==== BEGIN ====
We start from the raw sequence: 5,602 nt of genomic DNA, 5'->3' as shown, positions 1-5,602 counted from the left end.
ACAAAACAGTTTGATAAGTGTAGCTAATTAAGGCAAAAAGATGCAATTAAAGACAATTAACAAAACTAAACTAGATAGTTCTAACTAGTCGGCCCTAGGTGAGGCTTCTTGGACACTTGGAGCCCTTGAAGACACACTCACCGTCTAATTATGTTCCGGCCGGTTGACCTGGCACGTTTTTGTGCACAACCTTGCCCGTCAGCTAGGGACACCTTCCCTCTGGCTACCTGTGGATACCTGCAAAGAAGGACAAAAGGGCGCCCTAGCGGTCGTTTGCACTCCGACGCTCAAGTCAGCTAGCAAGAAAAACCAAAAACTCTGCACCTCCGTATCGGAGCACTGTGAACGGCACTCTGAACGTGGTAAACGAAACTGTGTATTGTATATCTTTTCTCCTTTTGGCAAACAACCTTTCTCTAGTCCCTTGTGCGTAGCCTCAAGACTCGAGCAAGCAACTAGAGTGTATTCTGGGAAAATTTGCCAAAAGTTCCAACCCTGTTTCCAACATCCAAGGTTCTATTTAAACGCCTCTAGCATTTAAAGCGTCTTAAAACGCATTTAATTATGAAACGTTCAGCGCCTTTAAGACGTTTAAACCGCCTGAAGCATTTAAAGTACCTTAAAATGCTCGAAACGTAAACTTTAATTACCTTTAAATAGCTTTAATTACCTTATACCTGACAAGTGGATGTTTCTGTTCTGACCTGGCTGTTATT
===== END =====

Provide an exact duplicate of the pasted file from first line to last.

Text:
We start from the raw sequence: 5,602 nt of genomic DNA, 5'->3' as shown, positions 1-5,602 counted from the left end.
ACAAAACAGTTTGATAAGTGTAGCTAATTAAGGCAAAAAGATGCAATTAAAGACAATTAACAAAACTAAACTAGATAGTTCTAACTAGTCGGCCCTAGGTGAGGCTTCTTGGACACTTGGAGCCCTTGAAGACACACTCACCGTCTAATTATGTTCCGGCCGGTTGACCTGGCACGTTTTTGTGCACAACCTTGCCCGTCAGCTAGGGACACCTTCCCTCTGGCTACCTGTGGATACCTGCAAAGAAGGACAAAAGGGCGCCCTAGCGGTCGTTTGCACTCCGACGCTCAAGTCAGCTAGCAAGAAAAACCAAAAACTCTGCACCTCCGTATCGGAGCACTGTGAACGGCACTCTGAACGTGGTAAACGAAACTGTGTATTGTATATCTTTTCTCCTTTTGGCAAACAACCTTTCTCTAGTCCCTTGTGCGTAGCCTCAAGACTCGAGCAAGCAACTAGAGTGTATTCTGGGAAAATTTGCCAAAAGTTCCAACCCTGTTTCCAACATCCAAGGTTCTATTTAAACGCCTCTAGCATTTAAAGCGTCTTAAAACGCATTTAATTATGAAACGTTCAGCGCCTTTAAGACGTTTAAACCGCCTGAAGCATTTAAAGTACCTTAAAATGCTCGAAACGTAAACTTTAATTACCTTTAAATAGCTTTAATTACCTTATACCTGACAAGTGGATGTTTCTGTTCTGACCTGGCTGTTATT